Emetophobia Hypnotherapy in Harrow
Understanding Emetophobia or fear of Being sick
Emetophobia is known by many names (emetophobia, phagophobia, vomitophobia, vomit phobia, sickness phobia, fear of vomiting, fear of swallowing, fear of choking, globus hystericus), but whatever you call it this condition can affect sufferers deeply. There are also a number of other fears that can be associated with a fear of being sick:
- Seeing other being sick
- Choking on food
- Pregnancy (due to the possiblity of morning sickness)
- Social phobia
I receive many enquiries from emetophobes – and is probably THE most common phobia that I treat. Sufferers find it often extremely debilitating and disabling. Many of my clients have already sought treatment – to little or no avail. Nearly every emetophobe I treat believe there is no cure – a myth prepetuated often by emetophobia forums. This is not true! Even most doctors dont understand the phobia and generally want to prescribe anti-depressants for it.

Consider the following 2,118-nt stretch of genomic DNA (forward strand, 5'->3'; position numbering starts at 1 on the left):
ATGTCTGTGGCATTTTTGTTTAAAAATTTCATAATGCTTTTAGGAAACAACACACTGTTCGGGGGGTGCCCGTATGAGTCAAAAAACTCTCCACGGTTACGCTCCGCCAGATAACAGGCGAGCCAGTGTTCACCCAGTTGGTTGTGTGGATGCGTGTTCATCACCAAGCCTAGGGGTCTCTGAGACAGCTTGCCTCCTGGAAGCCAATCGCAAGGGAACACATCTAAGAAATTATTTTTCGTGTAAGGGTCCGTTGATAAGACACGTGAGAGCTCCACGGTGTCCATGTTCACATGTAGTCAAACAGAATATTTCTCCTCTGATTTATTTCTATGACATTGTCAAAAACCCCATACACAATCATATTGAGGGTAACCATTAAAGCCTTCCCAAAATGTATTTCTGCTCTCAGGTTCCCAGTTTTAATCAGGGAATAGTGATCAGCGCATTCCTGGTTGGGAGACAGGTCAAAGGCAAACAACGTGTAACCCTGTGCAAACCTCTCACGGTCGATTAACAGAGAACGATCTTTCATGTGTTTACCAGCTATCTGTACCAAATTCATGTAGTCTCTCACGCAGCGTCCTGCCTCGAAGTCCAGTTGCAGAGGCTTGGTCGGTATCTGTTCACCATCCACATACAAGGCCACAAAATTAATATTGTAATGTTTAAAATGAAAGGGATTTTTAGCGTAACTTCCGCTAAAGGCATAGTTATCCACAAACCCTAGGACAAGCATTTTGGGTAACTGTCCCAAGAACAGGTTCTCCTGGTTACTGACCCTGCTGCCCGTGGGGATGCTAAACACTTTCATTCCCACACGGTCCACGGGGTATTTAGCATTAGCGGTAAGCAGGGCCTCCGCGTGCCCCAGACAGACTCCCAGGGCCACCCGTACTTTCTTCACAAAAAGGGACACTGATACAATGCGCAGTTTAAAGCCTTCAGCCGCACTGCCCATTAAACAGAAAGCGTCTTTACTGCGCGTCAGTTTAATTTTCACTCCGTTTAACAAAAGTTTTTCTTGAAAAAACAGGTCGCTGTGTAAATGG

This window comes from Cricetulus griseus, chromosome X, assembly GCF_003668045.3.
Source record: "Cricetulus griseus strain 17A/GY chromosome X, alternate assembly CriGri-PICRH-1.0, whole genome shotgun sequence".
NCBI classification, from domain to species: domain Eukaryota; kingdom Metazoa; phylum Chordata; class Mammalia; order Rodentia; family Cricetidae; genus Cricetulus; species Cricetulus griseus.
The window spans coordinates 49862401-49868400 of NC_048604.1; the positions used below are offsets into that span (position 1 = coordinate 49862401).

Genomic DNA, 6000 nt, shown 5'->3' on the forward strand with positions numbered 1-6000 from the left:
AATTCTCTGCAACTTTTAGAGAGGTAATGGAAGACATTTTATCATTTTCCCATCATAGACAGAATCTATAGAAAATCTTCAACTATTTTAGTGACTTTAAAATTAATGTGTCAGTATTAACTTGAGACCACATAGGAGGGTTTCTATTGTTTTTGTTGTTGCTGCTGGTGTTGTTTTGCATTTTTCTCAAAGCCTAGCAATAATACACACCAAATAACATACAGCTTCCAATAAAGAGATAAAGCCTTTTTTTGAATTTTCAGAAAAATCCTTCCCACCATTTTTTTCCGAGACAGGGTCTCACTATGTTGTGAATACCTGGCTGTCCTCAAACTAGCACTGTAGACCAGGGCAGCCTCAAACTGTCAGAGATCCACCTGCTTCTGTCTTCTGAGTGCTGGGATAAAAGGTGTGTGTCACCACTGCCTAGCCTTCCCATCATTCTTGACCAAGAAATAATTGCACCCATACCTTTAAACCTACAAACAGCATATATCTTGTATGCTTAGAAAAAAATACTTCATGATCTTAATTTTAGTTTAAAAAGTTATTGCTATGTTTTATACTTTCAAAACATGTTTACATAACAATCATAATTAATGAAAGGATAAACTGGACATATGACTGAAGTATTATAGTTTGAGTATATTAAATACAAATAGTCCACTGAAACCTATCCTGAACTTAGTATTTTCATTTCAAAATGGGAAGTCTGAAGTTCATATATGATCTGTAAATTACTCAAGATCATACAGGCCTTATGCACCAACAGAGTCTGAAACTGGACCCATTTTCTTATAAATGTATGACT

This is a condition that appears to affect more women than men and if you are someone who suffers with emetophobia, you will know only too well that the symptoms can seriously affect and limit your ability to enjoy life to the full as this condition can have a very disabling effect on the sufferer.
My life is so much better now than it was. I am able to go out with friends on a night out, use public bathrooms without fear and watch movies in the cinema without friends vetting them first. I promise you will not regret it.
Many sufferers will avoid all places where there is a possiblity of themselves, or others, being sick: for example pubs, restaurants, clubbing, eating in front of others. Due to the link between eating and potentially being sick, many sufferers are a little obsessive about what, where and with who they will eat. Many view being sick as ‘horrible’, ‘dirty’, ‘yucky’ etc, and so it is quite common for emetophobics to also have fears of others situations where they might feel the same way: going to the toilet, urinating in front of others (e.g. at a public urinal – shy bladder), or even just being a little bit sweaty.
To read more about The Thrive Programme and how it can completely change the way you think about your life and your issues click here